Categories
architecture buildings the sea the seaside the shore Wales

Anglesey – Part 1 – A day out in Beaumaris

We love Anglesey and our favourite seaside place must be Beaumaris with its castle and its little pier. It is a seaside town in miniature. In the early autumn of 2017 Jude, the Undergardener and I spent a short break on Anglesey with our son Jamie, daughter-in-law Sam and granddaughter Arabella, and we just had to share our love of the place with them. We had taken Jamie there as a child but Sam, having lived her childhood in France and then moving to Leicester had never been before and baby Arabella was too young to have visited yet in her short life.

We took a wander along the sea front and to the end of the pier and back.

 

Having arrived at the little town mid-morning we needed to find a refreshment place prior to exploring the castle, and discovered this friendly cafe close to the castle alongside the bowling green. It looked very bright with its cerise and green coloured furniture.

From there we passed this old cottage with its typical cottage styled garden before arriving at the castle itself.

It must be one of the most photogenic castles in the UK, as well as being of great historic importance and significance. Jude has given me this information concerning the castle as I am no historian.

The construction of Beaumaris Castle began in 1295 and was built by Edward 1st, the last in a programme of castle building in Wales by the English to subjugate the Welsh. The castle was never finished however as money ran out! It is unusual in that it has a set of walls within walls for extra fortification. A surprising feature is its gateway to the sea, a tidal dock which allowed ships direct access to the castle to deliver supplies.

   

   

We had last visited the castle many years ago and had forgotten just how beautiful it was. Jude, being an historian looked at it from a different perspective from my aesthetic viewpoint, but we both absolutely love it.

 

 

Categories
buildings photography Shropshire

The Architectural Heritage of Shrewsbury – Part 1 From Station to Castle.

Back to some Shropshire architecture for this posting as promised. At the back-end of 2012 I posted a couple of articles based around the market town of Ludlow after being challenged by some followers to feature architecture photos. So here is another batch of posts on the architecture of Shropshire.

Just ten minutes up the road we find the county town of Shropshire. It is not a large town but its ambition is to become a city. Shrewsbury is famous for its historical buildings, for being the birthplace of Charles Darwin and for being the friendliest, most well-mannered town in England.

We don’t go into our shire capital often for the usual reason ie shopping. We avoid shopping whenever we can and try even harder to avoid shopping in town centres. Too much noise, too many people, too much traffic!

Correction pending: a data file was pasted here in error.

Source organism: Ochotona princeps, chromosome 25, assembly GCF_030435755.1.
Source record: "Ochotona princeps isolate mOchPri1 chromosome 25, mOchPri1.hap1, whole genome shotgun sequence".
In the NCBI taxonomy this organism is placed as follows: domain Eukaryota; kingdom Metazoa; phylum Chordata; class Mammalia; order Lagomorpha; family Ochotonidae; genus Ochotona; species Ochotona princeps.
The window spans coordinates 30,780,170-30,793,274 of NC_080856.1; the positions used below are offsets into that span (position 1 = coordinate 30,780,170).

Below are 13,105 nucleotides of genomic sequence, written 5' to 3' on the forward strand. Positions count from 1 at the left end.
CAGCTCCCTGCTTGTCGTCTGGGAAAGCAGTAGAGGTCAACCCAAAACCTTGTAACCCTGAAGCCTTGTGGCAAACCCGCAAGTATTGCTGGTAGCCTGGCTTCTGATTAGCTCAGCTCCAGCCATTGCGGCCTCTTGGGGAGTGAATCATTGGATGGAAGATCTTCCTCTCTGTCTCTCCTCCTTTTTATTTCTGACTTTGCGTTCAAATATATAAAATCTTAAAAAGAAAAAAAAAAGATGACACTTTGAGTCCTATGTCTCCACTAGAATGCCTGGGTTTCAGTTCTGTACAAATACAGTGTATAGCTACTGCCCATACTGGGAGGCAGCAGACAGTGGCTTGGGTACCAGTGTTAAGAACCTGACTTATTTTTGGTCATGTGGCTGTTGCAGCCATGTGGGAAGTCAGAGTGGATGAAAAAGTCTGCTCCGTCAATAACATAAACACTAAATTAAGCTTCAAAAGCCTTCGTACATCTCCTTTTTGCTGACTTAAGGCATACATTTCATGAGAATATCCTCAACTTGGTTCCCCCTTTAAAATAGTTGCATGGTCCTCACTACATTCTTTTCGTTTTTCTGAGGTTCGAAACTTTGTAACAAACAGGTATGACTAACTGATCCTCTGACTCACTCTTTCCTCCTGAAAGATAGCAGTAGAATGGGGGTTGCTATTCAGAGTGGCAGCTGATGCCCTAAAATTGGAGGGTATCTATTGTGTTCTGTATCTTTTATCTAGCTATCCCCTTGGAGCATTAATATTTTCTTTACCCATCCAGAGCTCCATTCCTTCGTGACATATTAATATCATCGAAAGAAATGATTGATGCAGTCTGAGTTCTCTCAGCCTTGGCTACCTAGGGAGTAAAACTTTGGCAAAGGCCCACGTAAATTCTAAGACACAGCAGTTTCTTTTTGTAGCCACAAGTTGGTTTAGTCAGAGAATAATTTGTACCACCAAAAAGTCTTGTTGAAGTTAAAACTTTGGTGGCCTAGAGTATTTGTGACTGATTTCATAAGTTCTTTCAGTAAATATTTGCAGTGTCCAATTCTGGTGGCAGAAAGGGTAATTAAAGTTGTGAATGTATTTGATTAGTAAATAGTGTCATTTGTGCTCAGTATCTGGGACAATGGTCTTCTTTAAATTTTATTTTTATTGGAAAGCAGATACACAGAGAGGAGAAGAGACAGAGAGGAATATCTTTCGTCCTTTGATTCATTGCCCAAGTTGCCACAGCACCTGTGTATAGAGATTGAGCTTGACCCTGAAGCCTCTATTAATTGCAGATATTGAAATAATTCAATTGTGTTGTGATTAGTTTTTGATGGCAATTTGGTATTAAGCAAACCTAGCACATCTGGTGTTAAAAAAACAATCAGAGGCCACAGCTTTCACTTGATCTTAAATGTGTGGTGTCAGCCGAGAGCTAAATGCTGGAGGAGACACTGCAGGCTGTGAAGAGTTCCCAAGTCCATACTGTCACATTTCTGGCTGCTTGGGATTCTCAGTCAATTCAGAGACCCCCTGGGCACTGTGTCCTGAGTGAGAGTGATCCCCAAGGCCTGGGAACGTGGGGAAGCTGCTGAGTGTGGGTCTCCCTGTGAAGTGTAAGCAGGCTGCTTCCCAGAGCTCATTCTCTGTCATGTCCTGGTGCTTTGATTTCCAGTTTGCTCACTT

But we love Shrewsbury for its buildings and the entertainment it provides for us. Theatre, cinema, jazz club and coffee houses.

This series of posts feature the buildings of our town. They will not follow a chronological order but we shall explore streets, alleys and lanes in bite-sized chunks of town, chunks just the right size to explore in a half day. It would be all too easy and obvious to present the architecture in historical order but I really want to give you the atmosphere of patches of the town. Sometimes the selected areas will seem random but that is how my mind works.

The starting point for today’s random collection of buildings is the coffee shop in Marks and Spencers. After a latte (Malc) and cappuccino (Jude), we are suitably refreshed and warmed up.

First stop is the school attended by Charles Darwin, where we find a big, bronze statue of the great man himself sat outside, while inside on one of the windowsills is the scratched signature of his brother. The building now houses the town’s public library and this famous graffiti is in between the book cases. Darwin is often described as the town’s most famous son, but he is more than that. The most intelligent person ever to have lived for example?

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The building displays interesting detail in its stonework and a wonderful big sundial with two faces sits astride the one corner.

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The cobbled lane leading to the library is overlooked by an interesting row of town houses and a beautiful gateway.

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We walked on down Castle Street towards one of Shrewsbury’s most photographed buildings. It appears in many books about railways and about the Victorian era. The railway station. How can a railway station look so good?

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To the left of the station forecourt we spotted a real “Mary Poppins” balustraded roof garden constructed in wonderful shades of red.

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From the railway station we see hints of the castle, so we made our way towards it.

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As we walked around this small corner of Shrewsbury town little details attracted my eye and my camera lens.

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